At the extreme southernmost latitude of Southeast Alaska is a place called Grindall Island. Infamously remembered for its part in the fur trade, this bear-free island was once choice real estate for farming fox. Vestiges of this once-thriving market can still be seen along the trail leading from a small forest service cabin near today’s landing beach.
Dense forest dominates our hikes here and that density was palpable today. No more than 50 feet of forest separates the expansive audio scape of the open ocean from the muffled tones of the temperate rain forest. Walking inland was like donning a pair of noise-canceling headphones, where sound is dampened to a nearly inaudible hum. The only thing to break the silence were small passerines chittering in the distance. A small lake was the morning’s destination for most, preempted by various species of bog-loving plants and punctuated by the sweet, unadulterated sound of silence.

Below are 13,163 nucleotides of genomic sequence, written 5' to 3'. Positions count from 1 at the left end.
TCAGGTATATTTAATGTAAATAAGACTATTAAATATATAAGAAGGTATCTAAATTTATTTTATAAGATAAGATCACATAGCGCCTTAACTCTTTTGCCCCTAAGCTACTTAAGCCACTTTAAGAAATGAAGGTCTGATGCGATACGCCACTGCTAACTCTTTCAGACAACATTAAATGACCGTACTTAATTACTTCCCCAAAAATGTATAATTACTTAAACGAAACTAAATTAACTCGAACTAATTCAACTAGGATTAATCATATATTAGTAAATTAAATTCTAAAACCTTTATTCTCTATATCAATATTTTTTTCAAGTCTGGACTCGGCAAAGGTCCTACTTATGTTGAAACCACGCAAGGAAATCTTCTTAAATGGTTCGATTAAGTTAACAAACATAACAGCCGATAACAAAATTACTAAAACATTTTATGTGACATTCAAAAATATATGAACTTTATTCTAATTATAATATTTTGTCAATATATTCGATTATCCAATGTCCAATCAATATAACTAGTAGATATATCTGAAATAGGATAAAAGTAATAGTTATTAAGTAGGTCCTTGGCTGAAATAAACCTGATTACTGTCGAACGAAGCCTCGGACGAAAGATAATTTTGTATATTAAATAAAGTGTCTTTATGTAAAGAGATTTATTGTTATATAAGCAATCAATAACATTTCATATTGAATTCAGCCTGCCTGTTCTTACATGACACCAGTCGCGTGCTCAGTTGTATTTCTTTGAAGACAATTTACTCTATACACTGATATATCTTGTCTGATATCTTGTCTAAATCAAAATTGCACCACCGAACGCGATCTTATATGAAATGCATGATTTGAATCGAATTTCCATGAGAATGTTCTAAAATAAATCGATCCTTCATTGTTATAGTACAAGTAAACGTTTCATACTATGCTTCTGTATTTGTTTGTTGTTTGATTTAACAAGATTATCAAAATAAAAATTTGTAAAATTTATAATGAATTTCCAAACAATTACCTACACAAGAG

Back on the forest edge we changed speeds and took to the Zodiacs for a circumnavigation of Grindall Island. Clear waters and intertidal animals hugged the shore while annual residents like the Peale’s peregrine falcon perched above the waterline.
Dominating the seascape and olfactory senses was a haul-out of Steller sea lions. Noisily jostling and roaring for space atop their all too small rocks, these largest members of the sea lion family were none too concerned with our presence, offering plenty of entertainment from our perspective on the water.
While transiting to our afternoon destination we were sidetracked by four humpback whales busily coordinating with each other in a feeding strategy we call bubble-net feeding. Under a warm sun and blue skies, we watched this small group encircle, rise through, and engulf schools of small fish time after time until we had to pull away for our afternoon on Hump Island.
Hump Island Oyster Farm personifies small scale business practices with Alaskan grit and resourcefulness. The afternoon was spent touring this family-run oyster farm and learning about the ways these locals have learned to harvest a species that would not survive in these waters without them. Between guided tours of the operations facilities and an incredible spread of food and, of course, oysters, the afternoon was a culinary and educational highlight.